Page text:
Record of the Day: Randy Newman, "Sail Away"

Record of the Day: Randy Newman, “Sail Away”

Randy Newman
Sail Away (Cd Reprise 7599-27203-2)

Unmistakable and inimitable, Randy Newman is among the greatest contemporary American songwriters and for over thirty years has slowly been building a repertoire of songs that are among the most intelligent in the entire music scene.
Equipped with a piano style where echoes of Gershwin, Porter and the New Orleans style can be found, owner of a non-voice that interprets his own pieces better than anyone else, Newman has seen his compositions taken up by dozens of performers, he has written many soundtracks (he descends from a lineage of great cinema authors) and occasionally sits at the piano to perform in concert.

His vitriolic humor has often caused him trouble with right-thinking people and the most conservative public, but this has not stopped him from continuing to represent his personal, very comical and desperate vision of the world where the most diverse characters interact, from the dirty tycoon to “It's Money That I Love” to the young loser singer of “The Blues”, to the fascist cowboy of “Rednecks”.
Grotesque and monstrous, his characters nevertheless do not lack humanity; when the prostitute pimp from “Same Girl”
he sings a love song to his victim he is sincere like the idiot who drives a supersonic car speeds along Santa Monica Boulevard shouting I Love LA. In Newman's catalog there is no shortage of songs that have become very famous such as “You Can Leave Your Hat On” (taken to the stars by Joe Cocker in an arrangement that is incredibly doped compared to the original), “Guilty” and “Mama Told Me Not to Come”; this artist's entire discography uniquely paints the portrait of an America in disarray, proud of its past and at the same time terrified of its own future.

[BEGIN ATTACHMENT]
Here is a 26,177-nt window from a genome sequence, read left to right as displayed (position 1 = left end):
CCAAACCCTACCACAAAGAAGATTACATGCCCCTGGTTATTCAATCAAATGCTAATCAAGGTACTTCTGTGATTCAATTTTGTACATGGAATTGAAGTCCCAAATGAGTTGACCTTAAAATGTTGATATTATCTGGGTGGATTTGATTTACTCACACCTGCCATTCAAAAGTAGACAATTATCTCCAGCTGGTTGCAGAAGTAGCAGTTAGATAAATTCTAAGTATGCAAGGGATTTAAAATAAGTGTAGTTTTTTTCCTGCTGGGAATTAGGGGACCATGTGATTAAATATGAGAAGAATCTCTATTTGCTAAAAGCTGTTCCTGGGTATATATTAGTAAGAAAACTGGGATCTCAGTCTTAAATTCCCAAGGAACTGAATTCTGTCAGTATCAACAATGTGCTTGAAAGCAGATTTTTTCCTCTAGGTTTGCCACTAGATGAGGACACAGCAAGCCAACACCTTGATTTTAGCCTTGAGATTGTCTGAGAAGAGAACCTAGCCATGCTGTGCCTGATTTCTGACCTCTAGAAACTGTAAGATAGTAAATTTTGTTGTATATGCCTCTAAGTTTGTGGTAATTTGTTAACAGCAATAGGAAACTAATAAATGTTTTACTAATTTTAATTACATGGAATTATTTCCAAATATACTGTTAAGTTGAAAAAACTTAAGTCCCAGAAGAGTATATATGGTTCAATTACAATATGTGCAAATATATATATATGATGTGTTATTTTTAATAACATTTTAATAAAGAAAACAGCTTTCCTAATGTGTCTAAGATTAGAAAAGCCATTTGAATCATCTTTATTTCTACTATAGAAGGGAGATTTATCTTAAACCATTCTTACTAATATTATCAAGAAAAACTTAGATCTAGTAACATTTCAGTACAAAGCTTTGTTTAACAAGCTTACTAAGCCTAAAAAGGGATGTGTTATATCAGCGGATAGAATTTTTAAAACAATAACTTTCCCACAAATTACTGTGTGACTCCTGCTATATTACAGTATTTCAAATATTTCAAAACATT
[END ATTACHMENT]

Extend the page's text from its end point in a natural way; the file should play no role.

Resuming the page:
“Sail Away” (1972) appears as one of Newman's masterpieces right from the title track, apparently gentle but in reality equipped with double-bottomed lyrics about racism. Nothing is spared by our Author's sarcasm, not even the Eternal Father (who in “God's Song” marvels at how much men continue to love him despite the catastrophes hurled upon the earth), while “Political Science” anticipated the delusions of omnipotence by thirty years by George W. Bush making us laugh with a shiver down our spines.

Carlo Boccadoro, composer and conductor, was born in Macerata in 1963. He lives and works in Milan. He collaborates with soloists and orchestras in different parts of the world. He is the author of numerous books on musical topics.

This text is taken from “Lunario della musica: A record for every day of the year” published by Einaudi, courtesy of the author and the publisher.